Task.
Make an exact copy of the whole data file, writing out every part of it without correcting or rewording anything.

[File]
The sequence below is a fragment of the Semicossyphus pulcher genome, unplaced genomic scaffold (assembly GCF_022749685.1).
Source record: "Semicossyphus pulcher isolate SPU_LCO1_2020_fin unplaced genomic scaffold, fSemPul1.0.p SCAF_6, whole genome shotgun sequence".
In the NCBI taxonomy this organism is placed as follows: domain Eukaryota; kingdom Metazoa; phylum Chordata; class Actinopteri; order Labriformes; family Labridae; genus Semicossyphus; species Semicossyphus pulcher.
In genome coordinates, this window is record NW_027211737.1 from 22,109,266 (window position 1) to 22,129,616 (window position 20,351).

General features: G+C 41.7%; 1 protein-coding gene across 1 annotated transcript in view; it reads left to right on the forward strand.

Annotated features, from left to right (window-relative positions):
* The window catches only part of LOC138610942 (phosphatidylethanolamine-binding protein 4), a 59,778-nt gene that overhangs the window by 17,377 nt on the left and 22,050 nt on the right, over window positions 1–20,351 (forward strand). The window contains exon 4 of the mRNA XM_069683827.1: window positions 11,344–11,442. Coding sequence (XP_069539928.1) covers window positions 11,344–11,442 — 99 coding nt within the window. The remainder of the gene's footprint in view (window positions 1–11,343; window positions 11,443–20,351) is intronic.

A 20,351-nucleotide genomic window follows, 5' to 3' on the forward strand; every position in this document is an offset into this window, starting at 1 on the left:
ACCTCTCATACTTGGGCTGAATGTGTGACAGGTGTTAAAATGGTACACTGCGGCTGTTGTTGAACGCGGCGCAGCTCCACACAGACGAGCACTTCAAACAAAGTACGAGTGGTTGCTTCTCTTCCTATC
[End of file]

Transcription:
The sequence below is a fragment of the Semicossyphus pulcher genome, unplaced genomic scaffold (assembly GCF_022749685.1).
Source record: "Semicossyphus pulcher isolate SPU_LCO1_2020_fin unplaced genomic scaffold, fSemPul1.0.p SCAF_6, whole genome shotgun sequence".
In the NCBI taxonomy this organism is placed as follows: domain Eukaryota; kingdom Metazoa; phylum Chordata; class Actinopteri; order Labriformes; family Labridae; genus Semicossyphus; species Semicossyphus pulcher.
In genome coordinates, this window is record NW_027211737.1 from 22,109,266 (window position 1) to 22,129,616 (window position 20,351).

General features: G+C 41.7%; 1 protein-coding gene across 1 annotated transcript in view; it reads left to right on the forward strand.

Annotated features, from left to right (window-relative positions):
* The window catches only part of LOC138610942 (phosphatidylethanolamine-binding protein 4), a 59,778-nt gene that overhangs the window by 17,377 nt on the left and 22,050 nt on the right, over window positions 1–20,351 (forward strand). The window contains exon 4 of the mRNA XM_069683827.1: window positions 11,344–11,442. Coding sequence (XP_069539928.1) covers window positions 11,344–11,442 — 99 coding nt within the window. The remainder of the gene's footprint in view (window positions 1–11,343; window positions 11,443–20,351) is intronic.

A 20,351-nucleotide genomic window follows, 5' to 3' on the forward strand; every position in this document is an offset into this window, starting at 1 on the left:
ACCTCTCATACTTGGGCTGAATGTGTGACAGGTGTTAAAATGGTACACTGCGGCTGTTGTTGAACGCGGCGCAGCTCCACACAGACGAGCACTTCAAACAAAGTACGAGTGGTTGCTTCTCTTCCTATC